Marysabel E. Huston-Crespo
(CNN Spanish) – Ángela Álvarez’s dream began to be written 80 years ago. As a teenager, when she was between 14 and 15 years old, she told her father that she wanted to be a singer. However, her dream was frustrated by the customs or visions of the time in her native Cuba.
“My dad liked that I sing but when I told him that I wanted to be an artist he told me Oh, my only daughter! No no no. But there I always kept the idea that I wanted a record,” says the Cuban-American singer Ángela Álvarez to Zona Pop CNN.
At 95 years old, Álvarez is nominated for the 2022 edition of the Latin Grammys. To the surprise of many, her name graces the category of best new artist.
The Cuban made her quinceañera dream come true last year by releasing her first self-titled album, produced by her grandson, film composer Carlos José Álvarez.
The story Ángela Álvarez made music
Listening to the music of Ángela Álvarez is like reading an autobiographical book. Each song recounts key moments in her life, when she had to take her four children out of Cuba, her own departure from the island, the early death of her husband, the song she wrote for the wedding of her daughter.
Álvarez began to document these experiences on paper and on guitar since the early 1960s. These notebooks not only tell a family story, but also that of Cuban exile after the arrival of Fidel Castro.
“When I was given the departure flight from Havana to Miami, when the plane took off, I was sitting at the window and I looked out the window and I saw my Cuba down there. I said Oh, Cuba, how beautiful you are! When will I see you again? And I haven’t left yet,” recalls Álvarez.
The singer left the island in 1962, after sending her children to Miami in the US program known as Operation Pedro Pan, in which more than 14,000 children were exiled in the United States amid Castro’s communist rise in Cuba.
Ángela Álvarez (left) and her grandson, Carlos José Álvarez (right), enjoying a family pleasure: music. (Credit: Ángela Álvarez)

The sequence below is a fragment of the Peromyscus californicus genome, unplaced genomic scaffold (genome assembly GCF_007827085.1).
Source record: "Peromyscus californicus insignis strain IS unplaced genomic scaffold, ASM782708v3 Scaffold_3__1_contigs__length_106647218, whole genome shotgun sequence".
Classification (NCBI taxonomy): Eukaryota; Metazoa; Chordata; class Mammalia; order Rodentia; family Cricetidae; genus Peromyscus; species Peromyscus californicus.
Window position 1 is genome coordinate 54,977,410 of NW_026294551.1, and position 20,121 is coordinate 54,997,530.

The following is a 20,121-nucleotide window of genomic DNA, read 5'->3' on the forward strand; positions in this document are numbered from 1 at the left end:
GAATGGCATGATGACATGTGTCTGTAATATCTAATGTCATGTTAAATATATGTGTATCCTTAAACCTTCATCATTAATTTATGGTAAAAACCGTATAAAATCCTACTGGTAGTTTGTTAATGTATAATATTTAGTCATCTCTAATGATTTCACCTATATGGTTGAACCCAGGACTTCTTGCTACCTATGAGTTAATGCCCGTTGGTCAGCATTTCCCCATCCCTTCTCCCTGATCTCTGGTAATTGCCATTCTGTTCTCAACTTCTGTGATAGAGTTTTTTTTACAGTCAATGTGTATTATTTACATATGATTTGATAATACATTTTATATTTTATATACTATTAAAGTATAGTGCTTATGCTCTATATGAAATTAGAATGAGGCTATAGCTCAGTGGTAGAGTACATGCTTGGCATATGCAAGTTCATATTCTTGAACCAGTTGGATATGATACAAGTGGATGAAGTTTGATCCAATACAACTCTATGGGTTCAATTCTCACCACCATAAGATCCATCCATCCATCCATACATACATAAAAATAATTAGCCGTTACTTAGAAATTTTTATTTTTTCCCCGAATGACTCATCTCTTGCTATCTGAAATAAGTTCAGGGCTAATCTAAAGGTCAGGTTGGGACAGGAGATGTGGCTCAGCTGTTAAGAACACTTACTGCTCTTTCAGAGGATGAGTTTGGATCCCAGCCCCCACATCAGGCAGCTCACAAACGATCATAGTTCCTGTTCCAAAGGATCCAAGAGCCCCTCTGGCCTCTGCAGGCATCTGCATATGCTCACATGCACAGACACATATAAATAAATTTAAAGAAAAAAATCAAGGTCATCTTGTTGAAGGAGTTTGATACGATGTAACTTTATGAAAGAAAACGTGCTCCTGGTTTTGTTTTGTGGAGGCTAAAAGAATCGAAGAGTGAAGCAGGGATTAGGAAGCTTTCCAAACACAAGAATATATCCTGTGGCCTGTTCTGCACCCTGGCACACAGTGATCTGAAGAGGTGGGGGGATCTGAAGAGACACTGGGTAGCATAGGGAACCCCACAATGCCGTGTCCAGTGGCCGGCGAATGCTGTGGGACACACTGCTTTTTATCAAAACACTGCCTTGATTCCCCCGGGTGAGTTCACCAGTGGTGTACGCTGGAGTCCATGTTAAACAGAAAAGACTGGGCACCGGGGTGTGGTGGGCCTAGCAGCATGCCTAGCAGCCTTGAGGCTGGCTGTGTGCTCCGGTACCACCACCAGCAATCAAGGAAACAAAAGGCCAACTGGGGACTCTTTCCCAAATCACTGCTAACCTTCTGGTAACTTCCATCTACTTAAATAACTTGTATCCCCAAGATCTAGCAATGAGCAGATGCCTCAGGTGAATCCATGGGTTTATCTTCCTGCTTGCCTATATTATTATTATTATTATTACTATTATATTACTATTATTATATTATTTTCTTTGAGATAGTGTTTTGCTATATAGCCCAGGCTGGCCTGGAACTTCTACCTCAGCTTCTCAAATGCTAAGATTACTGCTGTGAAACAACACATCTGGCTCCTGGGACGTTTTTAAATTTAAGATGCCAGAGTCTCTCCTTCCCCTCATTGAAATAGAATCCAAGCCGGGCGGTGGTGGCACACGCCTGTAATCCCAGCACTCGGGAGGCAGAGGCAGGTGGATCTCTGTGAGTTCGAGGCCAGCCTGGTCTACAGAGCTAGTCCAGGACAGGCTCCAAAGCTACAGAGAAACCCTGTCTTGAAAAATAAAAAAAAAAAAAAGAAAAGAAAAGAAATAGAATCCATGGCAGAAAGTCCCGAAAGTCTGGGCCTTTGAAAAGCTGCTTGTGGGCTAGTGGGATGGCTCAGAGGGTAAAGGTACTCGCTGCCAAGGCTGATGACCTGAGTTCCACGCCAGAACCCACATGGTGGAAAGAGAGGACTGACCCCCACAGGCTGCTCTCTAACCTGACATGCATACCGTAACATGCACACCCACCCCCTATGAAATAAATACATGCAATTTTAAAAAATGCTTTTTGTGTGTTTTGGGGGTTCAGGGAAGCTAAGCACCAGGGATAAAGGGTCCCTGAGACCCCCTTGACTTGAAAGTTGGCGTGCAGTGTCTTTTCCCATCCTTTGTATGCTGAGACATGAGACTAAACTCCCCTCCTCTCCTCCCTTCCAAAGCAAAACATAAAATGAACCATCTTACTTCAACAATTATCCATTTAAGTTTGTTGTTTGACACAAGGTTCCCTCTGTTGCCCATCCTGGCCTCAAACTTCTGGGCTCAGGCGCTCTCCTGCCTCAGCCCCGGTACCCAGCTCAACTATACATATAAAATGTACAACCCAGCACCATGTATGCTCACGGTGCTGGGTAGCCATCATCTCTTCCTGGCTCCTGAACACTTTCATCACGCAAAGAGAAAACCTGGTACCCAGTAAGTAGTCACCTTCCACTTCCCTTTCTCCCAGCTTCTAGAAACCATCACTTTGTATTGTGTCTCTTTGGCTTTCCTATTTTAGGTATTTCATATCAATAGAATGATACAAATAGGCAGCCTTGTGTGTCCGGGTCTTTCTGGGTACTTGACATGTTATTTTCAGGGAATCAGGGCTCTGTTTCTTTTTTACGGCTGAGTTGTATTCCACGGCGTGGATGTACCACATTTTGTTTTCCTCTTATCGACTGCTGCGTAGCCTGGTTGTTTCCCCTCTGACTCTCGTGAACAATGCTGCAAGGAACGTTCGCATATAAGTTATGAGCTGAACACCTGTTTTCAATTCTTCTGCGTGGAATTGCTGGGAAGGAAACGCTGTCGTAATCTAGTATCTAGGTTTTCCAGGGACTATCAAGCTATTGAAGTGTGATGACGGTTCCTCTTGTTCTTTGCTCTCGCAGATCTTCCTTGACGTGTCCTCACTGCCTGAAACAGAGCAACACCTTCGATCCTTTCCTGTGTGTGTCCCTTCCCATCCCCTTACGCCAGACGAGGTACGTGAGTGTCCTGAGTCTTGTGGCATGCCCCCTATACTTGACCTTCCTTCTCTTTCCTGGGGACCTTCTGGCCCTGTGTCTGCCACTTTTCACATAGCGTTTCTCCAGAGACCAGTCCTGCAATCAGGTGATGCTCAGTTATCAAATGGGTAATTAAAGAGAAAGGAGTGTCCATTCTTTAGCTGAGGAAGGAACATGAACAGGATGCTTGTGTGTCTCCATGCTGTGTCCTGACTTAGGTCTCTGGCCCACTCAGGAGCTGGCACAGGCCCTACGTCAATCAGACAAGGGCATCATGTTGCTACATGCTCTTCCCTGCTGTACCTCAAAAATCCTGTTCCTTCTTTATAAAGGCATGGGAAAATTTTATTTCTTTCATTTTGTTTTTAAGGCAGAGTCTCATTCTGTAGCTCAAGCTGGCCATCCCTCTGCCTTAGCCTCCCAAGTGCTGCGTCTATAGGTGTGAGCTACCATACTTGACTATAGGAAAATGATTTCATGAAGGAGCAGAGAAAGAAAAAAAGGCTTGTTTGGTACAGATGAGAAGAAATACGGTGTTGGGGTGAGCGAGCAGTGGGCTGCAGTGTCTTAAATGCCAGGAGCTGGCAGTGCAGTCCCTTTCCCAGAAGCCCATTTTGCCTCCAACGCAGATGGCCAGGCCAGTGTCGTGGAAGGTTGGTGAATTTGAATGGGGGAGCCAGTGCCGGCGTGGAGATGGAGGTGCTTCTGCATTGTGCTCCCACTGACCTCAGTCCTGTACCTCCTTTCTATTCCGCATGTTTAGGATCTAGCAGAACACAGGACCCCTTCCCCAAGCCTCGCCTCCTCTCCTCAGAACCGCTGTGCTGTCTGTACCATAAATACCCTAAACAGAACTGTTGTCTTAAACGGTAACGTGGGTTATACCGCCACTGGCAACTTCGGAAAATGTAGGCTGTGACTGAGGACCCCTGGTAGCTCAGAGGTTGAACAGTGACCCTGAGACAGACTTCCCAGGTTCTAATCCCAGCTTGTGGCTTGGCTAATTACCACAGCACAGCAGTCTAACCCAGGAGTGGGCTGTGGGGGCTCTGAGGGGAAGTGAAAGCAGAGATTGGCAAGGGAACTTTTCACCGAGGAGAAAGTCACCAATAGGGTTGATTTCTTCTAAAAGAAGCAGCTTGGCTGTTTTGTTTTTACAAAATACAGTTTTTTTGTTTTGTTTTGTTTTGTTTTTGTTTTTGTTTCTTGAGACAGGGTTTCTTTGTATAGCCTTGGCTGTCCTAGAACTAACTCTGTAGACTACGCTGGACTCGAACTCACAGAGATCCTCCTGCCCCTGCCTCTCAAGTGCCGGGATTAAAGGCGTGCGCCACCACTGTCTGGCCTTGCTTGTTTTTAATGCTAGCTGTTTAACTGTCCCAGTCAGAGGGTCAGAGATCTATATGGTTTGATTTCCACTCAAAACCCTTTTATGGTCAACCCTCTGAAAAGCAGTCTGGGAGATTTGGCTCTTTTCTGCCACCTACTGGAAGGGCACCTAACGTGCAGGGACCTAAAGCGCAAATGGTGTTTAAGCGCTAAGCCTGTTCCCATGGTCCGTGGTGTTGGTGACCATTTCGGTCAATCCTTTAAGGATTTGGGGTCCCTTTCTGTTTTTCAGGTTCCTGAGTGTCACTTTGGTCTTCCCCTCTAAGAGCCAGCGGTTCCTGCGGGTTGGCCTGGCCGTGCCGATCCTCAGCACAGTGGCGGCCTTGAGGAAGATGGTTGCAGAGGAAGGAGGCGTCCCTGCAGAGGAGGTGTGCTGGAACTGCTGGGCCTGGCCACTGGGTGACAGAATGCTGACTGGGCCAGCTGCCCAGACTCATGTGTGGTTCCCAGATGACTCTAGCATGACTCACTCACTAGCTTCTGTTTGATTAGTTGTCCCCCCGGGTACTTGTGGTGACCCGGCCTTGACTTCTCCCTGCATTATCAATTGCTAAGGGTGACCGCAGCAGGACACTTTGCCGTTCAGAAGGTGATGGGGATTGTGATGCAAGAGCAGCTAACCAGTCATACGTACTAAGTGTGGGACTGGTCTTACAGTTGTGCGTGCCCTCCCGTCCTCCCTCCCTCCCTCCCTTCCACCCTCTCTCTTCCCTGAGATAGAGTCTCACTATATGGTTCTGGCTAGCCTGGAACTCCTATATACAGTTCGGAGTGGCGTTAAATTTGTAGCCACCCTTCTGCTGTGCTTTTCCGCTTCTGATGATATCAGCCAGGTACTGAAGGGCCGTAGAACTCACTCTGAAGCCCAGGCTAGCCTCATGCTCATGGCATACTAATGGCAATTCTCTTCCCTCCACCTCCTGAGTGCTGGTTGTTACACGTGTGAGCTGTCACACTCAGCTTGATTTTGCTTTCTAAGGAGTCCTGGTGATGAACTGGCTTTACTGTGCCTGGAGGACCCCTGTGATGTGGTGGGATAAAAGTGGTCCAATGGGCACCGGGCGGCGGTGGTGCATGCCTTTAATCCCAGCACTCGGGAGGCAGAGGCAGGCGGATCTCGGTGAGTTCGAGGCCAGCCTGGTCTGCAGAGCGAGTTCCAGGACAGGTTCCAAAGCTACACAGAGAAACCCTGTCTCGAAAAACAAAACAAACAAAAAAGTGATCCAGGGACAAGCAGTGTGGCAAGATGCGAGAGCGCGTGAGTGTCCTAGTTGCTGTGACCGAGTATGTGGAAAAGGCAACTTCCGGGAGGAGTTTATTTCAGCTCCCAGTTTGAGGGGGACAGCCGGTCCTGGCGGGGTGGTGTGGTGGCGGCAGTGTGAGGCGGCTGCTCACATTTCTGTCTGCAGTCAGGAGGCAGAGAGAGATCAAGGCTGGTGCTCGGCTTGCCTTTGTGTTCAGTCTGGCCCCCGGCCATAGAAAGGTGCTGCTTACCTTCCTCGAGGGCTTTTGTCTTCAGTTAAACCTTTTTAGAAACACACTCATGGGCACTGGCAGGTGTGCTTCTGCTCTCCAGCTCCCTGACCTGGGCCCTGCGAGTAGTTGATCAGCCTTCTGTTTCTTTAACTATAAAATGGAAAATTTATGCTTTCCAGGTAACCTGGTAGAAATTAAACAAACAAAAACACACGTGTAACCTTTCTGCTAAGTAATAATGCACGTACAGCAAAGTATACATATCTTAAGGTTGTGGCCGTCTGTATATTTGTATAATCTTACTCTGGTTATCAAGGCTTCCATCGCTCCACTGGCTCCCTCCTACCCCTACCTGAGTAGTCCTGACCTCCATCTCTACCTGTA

Ángela Álvarez’s grandson knew that his grandmother had songs. He grew used to seeing her with a guitar in hand and listening to her sing. In the documentary “Miss Angela”, Carlos José says that it was a kind of epiphany that made him take his grandmother’s story, the story of her family, to a record.
“I knew I had songs, I didn’t know I had so many,” says Carlos José.
“She took out all these notebooks and when she started playing the songs for me, in the process I realized that I was a frustrated artist. I didn’t know this about her. She knew that she could sing, that she had an incredible voice, she knew that she had songs, but she didn’t know that she was an artist,” she adds.
After processing those dozens of pages of music, which she wrote and composed herself, Carlos José proposed to his grandmother to record that album that he had yearned for all his life.
It’s never too late to make a dream come true
“I called her and said: Nana, do you ever want to go to a studio and record this music, your music, your songs? And her response was: Carlos, my dream is to leave this life knowing that somehow my music would last. And that was the beginning”, says Carlos José.
Without knowing it, the impulse that Ángela Álvarez gave her grandson years before following her passion for music was that seed that years later led her to fulfill her dream and reach the Latin Grammys.
“I felt very, very proud to be able to tell my story, to touch people who have probably gone through the same thing, or more than what I have gone through. There are people who give up, but I didn’t give up. I always fought”, says Ángela Álvarez.
“The fire that kept alive all these decades, if it hadn’t been for that fire and for his desire, his desperation to be an artist, this would never have happened,” says Carlos José Álvarez.
(Credit: Ángela Álvarez)
Ángela Álvarez’s nomination for the Latin Grammy
The Cuban singer-songwriter received her first Latin Grammy nomination on September 20 in a category unexpected by many, including the family.
In this category it is customary to see new artists, a few decades younger than Ángela Álvarez.
“I couldn’t believe it,” says the incredulous grandson. Carlos José thought it was a mistake. His album, being boleros, had been sent in the application process for the best tropical album category, but that was not where his name would shine.
“I went to the tropical album and the other albums and his name was not there. So I came back to the top (of the list) and I just couldn’t believe it”, says Carlos José.
It was precisely her grandson who called Ángela to tell her the news, that she was nominated for a Latin Grammy.
“He told me: Nana, sit down, sit down. You’re nominated for a Grammy. I told him: wait, are you serious or are you kidding? Because I can’t believe that! Well look, believe it because you’re nominated for the Latin Grammy. Wow! But how has that been? But how did I get there? I have not done anything! You don’t, but your music does”, says Ángela Álvarez.
On November 17th we will be able to see if Ángela Álvarez follows in the footsteps of one of her compatriots, Ibrahim Ferrer, who in the first edition of the Latin Grammys, in 2000, won the category of best new artist at the age of 73.
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At 95, Ángela Álvarez is nominated for a Latin Grammy in the Best New Artist category: “My dream is to leave this life knowing that somehow my music would last” – KESQ